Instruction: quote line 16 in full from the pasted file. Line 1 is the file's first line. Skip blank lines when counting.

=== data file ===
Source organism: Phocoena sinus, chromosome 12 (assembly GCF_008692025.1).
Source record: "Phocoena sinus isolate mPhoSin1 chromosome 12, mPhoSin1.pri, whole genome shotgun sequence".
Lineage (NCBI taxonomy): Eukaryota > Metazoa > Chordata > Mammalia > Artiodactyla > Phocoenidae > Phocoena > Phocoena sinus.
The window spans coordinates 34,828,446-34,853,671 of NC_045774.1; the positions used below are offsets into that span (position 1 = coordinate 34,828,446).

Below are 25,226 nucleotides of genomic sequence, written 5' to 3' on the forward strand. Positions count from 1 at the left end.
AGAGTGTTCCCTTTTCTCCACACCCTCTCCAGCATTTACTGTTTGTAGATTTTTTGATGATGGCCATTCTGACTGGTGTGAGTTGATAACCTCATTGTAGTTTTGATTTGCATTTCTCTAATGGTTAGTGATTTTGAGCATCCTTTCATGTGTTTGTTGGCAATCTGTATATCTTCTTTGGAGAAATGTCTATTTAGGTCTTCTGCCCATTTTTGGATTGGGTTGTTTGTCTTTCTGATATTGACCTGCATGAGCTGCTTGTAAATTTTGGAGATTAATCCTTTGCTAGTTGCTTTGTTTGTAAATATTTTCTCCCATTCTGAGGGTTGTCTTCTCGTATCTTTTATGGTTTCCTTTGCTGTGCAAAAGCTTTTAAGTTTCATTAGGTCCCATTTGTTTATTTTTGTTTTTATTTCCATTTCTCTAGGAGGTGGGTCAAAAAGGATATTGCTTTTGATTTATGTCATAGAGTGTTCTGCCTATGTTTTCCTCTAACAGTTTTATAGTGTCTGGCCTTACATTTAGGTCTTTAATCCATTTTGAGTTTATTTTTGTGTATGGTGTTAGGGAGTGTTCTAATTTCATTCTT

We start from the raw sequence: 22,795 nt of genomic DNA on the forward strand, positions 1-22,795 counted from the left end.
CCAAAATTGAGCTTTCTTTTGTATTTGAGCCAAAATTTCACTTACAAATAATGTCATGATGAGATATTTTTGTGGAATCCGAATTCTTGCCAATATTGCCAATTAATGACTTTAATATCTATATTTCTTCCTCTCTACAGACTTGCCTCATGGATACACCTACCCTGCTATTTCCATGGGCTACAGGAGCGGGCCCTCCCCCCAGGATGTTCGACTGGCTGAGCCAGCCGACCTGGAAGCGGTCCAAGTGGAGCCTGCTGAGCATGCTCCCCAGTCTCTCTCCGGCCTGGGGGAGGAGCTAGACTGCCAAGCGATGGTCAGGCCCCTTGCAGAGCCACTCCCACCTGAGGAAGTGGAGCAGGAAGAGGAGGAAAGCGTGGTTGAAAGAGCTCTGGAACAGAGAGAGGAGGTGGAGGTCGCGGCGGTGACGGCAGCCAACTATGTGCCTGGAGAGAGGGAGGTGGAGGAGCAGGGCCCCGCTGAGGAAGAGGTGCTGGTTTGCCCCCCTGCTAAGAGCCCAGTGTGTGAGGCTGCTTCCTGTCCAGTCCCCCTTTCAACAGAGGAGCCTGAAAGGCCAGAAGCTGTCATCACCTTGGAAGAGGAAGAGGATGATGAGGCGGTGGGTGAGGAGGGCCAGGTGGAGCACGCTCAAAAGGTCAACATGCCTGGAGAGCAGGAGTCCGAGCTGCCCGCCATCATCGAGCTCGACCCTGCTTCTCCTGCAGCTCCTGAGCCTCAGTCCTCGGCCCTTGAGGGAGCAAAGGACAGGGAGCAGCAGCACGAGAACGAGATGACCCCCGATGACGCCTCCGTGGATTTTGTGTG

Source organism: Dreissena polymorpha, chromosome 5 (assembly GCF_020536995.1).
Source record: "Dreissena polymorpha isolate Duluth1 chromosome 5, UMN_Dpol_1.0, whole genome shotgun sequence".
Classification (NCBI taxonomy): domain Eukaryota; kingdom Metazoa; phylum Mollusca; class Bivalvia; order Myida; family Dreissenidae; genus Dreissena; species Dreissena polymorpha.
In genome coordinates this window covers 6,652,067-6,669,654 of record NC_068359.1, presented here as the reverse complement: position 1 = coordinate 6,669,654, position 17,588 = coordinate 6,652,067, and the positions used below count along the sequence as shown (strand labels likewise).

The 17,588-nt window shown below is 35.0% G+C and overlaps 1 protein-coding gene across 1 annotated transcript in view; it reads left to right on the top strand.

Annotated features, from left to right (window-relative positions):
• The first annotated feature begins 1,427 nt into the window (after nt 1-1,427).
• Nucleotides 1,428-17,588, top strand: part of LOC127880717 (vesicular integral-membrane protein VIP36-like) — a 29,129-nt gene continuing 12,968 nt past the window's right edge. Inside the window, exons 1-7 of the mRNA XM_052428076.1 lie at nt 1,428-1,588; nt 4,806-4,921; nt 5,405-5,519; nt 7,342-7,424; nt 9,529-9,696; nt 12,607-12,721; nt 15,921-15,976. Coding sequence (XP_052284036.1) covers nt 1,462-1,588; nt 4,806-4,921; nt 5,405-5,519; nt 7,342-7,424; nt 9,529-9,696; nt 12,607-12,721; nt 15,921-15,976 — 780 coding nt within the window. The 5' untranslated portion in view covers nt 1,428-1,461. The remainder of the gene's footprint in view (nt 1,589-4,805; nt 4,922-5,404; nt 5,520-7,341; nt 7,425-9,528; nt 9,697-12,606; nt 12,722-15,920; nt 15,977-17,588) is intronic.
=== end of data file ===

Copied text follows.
• Nucleotides 1,428-17,588, top strand: part of LOC127880717 (vesicular integral-membrane protein VIP36-like) — a 29,129-nt gene continuing 12,968 nt past the window's right edge. Inside the window, exons 1-7 of the mRNA XM_052428076.1 lie at nt 1,428-1,588; nt 4,806-4,921; nt 5,405-5,519; nt 7,342-7,424; nt 9,529-9,696; nt 12,607-12,721; nt 15,921-15,976. Coding sequence (XP_052284036.1) covers nt 1,462-1,588; nt 4,806-4,921; nt 5,405-5,519; nt 7,342-7,424; nt 9,529-9,696; nt 12,607-12,721; nt 15,921-15,976 — 780 coding nt within the window. The 5' untranslated portion in view covers nt 1,428-1,461. The remainder of the gene's footprint in view (nt 1,589-4,805; nt 4,922-5,404; nt 5,520-7,341; nt 7,425-9,528; nt 9,697-12,606; nt 12,722-15,920; nt 15,977-17,588) is intronic.